The finished shot places Namor underwater.
(Marvel Studios)

“Black Panther: Wakanda Forever”


Visual effects supervisor Geoffrey Baumann says the most challenging part of “Black Panther: Wakanda Forever” was the underwater world of Talokan. However, “The most frightening part was making Namor [Talokan’s ruler, played by Tenoch Huerta Mejía] a character people would like. Namor had been reinvented so many times, but generally, he was just kind of an ass—.”

There was also the fact that, as in the comics, Namor’s power of flight depended on little wings on his ankles.

“How do you not make that silly?” Baumann asks.

“Wakanda” production departments ran many underwater tests. They discovered one character’s grass skirt played floating peekaboo in the water. They learned hair and clothing often didn’t behave, so some performers wore skull caps and had their lovely locks added in post, while some wore partial costumes, Baumann’s team adding the top layers digitally. Finally, they shot most underwater footage dry-for-wet (meaning actually out of the water), often reshooting scenes they’d already captured.

“The challenge was to be able to seamlessly intercut,” he says. The effort was helped by what the camera team and actors learned from shooting it wet initially.

For Namor’s movements, they studied athletes including triple jumpers and all-time great running back Barry Sanders. But when it came to those winged ankles ...

“The first step was, we animated,” Baumann says, laughing, “these mini CG helicopters on the ankle of a CG character to see how they would move.”

Somehow it all worked out — Namor’s flight became majestic and Huerta Mejía’s take on the character became downright ... likable.


Above: F/A-18 jets; Below: The same jets after the "Top Gun: Maverick" VFX team changed them into two different planes.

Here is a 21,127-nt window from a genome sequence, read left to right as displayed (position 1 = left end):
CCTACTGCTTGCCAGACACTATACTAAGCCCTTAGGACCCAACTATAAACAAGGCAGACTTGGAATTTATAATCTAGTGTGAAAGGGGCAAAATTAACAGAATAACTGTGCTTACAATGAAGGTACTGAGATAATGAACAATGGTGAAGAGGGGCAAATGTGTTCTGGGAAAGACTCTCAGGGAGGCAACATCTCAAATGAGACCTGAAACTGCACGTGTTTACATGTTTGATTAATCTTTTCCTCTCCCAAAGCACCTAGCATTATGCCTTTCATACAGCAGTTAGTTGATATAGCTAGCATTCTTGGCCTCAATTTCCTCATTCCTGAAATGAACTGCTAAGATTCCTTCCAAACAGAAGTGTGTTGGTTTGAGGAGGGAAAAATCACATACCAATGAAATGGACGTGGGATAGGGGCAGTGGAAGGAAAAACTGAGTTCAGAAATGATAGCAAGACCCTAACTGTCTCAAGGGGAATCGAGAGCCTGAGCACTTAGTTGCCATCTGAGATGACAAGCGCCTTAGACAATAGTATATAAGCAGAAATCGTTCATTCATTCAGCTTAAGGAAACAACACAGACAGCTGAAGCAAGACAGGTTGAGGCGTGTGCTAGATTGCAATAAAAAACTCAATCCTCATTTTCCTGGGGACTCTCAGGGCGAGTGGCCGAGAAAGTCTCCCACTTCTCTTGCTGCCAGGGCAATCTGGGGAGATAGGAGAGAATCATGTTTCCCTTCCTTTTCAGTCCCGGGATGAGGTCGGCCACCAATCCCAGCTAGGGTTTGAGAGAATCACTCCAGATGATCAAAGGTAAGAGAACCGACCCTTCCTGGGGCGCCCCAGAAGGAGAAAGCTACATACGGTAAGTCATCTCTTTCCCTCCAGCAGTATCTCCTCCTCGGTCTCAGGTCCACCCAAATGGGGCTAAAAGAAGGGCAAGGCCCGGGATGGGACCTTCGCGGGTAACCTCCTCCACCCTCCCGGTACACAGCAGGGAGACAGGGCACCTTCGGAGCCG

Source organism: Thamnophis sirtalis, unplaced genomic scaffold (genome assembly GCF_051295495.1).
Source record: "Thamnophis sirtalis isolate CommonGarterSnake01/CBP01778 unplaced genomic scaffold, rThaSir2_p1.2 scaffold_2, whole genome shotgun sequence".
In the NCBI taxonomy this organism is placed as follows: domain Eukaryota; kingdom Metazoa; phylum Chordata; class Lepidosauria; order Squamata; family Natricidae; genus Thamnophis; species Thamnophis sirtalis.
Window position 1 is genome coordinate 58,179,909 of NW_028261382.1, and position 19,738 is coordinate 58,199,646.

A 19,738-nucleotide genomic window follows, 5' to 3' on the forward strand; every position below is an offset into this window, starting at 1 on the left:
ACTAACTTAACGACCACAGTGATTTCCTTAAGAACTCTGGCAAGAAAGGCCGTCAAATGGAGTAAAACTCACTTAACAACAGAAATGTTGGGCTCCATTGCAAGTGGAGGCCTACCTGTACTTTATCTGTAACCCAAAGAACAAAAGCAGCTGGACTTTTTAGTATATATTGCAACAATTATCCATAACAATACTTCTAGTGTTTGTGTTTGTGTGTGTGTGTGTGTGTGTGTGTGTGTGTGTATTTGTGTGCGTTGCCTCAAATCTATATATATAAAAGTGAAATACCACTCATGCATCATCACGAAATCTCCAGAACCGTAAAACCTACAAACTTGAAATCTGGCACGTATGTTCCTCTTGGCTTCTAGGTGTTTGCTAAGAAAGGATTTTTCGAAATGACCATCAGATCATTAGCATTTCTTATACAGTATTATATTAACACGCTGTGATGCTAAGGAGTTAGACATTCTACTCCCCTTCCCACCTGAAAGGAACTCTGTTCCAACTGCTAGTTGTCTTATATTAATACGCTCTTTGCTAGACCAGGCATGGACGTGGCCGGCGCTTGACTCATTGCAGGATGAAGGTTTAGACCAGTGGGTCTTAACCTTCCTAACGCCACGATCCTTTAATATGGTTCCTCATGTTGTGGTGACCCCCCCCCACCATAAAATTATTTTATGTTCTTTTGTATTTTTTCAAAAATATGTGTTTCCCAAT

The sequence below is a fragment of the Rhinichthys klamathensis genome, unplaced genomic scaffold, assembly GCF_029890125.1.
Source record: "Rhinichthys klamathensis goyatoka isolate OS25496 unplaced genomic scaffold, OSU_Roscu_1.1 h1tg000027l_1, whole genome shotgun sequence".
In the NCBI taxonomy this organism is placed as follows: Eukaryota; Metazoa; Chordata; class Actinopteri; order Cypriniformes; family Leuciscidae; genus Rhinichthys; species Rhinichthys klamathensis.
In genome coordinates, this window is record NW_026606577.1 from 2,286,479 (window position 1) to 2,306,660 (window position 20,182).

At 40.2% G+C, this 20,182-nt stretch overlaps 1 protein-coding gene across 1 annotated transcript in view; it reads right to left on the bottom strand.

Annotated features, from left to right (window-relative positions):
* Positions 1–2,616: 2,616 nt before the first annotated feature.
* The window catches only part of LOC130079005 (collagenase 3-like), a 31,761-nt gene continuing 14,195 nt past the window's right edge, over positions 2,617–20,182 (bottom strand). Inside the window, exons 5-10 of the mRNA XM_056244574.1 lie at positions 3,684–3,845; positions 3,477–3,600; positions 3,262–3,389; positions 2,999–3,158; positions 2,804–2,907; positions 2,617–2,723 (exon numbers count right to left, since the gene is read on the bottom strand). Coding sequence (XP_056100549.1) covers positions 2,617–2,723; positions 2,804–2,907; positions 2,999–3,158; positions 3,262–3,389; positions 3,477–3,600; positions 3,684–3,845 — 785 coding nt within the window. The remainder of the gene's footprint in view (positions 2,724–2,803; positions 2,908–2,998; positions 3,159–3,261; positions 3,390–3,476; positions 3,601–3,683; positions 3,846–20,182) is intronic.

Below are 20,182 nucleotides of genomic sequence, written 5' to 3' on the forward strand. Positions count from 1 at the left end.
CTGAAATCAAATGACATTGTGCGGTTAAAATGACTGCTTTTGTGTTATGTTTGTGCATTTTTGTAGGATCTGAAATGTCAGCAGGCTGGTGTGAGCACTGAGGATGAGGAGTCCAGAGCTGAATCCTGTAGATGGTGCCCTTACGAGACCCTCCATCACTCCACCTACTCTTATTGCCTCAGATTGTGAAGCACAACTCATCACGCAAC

The “before” picture (top) shows the F/A-18 jets as they were photographed for the climactic battle in “Top Gun: Maverick.” The “after” picture (below) shows the jets after the visual-effects team changed them into a fifth-generation enemy plane (rear) and a much-older F-14 Tomcat fighter (foreground).
(Framestore; Paramount Pictures)

“Top Gun: Maverick”

“Top Gun: Maverick” flies so high in large part because of how seamlessly it creates the illusion it’s really the characters performing those insane feats in the sky.

“We came in where things were just too dangerous to accomplish practically, because so much was practical, so much was real,” says Ryan Tudhope, visual effects supervisor.

Tudhope’s team would add or remove jets when necessary, change the skins on some planes to turn them into others and craft environments, such as expanding the enemy base.

Then there’s the climactic fight, with an F-14 jet from the era of the first movie against new “fifth generation” fighters. Much has been said about the camera rigs the filmmakers developed with the Navy to fit inside the cockpit of today’s F/A-18, the plane most in the movie.


The F-14 cockpit is smaller. Those cameras wouldn’t fit.

To maintain the film’s visual language and keep using those cameras, “it didn’t make sense to do it any other way than have [the actors] be in an F/A-18 ... then digitally replace it to look like [an F-14] Tomcat.

“There’s moments when you look over the top of Maverick onto the cockpit. That was an F/A-18, but we completely replaced it so you have the Tomcat cockpit. Even the little tracking screen is running at eight frames per second or something.

“That puts visual effects in a supporting role, which is where we wanted them to be on this film.”